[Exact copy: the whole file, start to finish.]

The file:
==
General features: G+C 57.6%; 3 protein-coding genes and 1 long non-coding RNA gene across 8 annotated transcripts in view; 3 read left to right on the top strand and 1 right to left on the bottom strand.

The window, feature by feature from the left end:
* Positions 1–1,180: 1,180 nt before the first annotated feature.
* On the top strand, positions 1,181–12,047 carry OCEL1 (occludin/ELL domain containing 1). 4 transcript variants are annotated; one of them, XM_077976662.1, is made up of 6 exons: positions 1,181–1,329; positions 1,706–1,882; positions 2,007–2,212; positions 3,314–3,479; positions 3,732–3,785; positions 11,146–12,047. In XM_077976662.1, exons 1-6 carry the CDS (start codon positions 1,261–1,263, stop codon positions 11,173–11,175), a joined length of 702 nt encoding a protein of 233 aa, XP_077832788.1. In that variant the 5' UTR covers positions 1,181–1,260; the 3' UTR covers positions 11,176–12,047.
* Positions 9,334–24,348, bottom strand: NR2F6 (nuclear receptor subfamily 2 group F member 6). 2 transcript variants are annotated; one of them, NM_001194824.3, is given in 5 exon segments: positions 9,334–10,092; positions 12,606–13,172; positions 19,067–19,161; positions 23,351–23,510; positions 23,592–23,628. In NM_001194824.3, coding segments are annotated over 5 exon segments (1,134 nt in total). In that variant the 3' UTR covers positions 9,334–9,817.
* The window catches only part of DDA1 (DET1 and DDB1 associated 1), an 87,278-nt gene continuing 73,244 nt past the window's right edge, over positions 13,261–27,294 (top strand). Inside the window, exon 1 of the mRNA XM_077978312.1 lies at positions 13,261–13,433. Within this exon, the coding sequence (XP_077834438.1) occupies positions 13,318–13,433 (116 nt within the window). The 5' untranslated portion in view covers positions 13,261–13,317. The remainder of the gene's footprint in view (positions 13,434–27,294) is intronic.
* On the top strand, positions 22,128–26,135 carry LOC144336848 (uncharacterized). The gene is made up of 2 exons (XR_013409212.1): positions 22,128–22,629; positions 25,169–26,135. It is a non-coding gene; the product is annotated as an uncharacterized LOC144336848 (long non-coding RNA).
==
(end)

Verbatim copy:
General features: G+C 57.6%; 3 protein-coding genes and 1 long non-coding RNA gene across 8 annotated transcripts in view; 3 read left to right on the top strand and 1 right to left on the bottom strand.

The window, feature by feature from the left end:
* Positions 1–1,180: 1,180 nt before the first annotated feature.
* On the top strand, positions 1,181–12,047 carry OCEL1 (occludin/ELL domain containing 1). 4 transcript variants are annotated; one of them, XM_077976662.1, is made up of 6 exons: positions 1,181–1,329; positions 1,706–1,882; positions 2,007–2,212; positions 3,314–3,479; positions 3,732–3,785; positions 11,146–12,047. In XM_077976662.1, exons 1-6 carry the CDS (start codon positions 1,261–1,263, stop codon positions 11,173–11,175), a joined length of 702 nt encoding a protein of 233 aa, XP_077832788.1. In that variant the 5' UTR covers positions 1,181–1,260; the 3' UTR covers positions 11,176–12,047.
* Positions 9,334–24,348, bottom strand: NR2F6 (nuclear receptor subfamily 2 group F member 6). 2 transcript variants are annotated; one of them, NM_001194824.3, is given in 5 exon segments: positions 9,334–10,092; positions 12,606–13,172; positions 19,067–19,161; positions 23,351–23,510; positions 23,592–23,628. In NM_001194824.3, coding segments are annotated over 5 exon segments (1,134 nt in total). In that variant the 3' UTR covers positions 9,334–9,817.
* The window catches only part of DDA1 (DET1 and DDB1 associated 1), an 87,278-nt gene continuing 73,244 nt past the window's right edge, over positions 13,261–27,294 (top strand). Inside the window, exon 1 of the mRNA XM_077978312.1 lies at positions 13,261–13,433. Within this exon, the coding sequence (XP_077834438.1) occupies positions 13,318–13,433 (116 nt within the window). The 5' untranslated portion in view covers positions 13,261–13,317. The remainder of the gene's footprint in view (positions 13,434–27,294) is intronic.
* On the top strand, positions 22,128–26,135 carry LOC144336848 (uncharacterized). The gene is made up of 2 exons (XR_013409212.1): positions 22,128–22,629; positions 25,169–26,135. It is a non-coding gene; the product is annotated as an uncharacterized LOC144336848 (long non-coding RNA).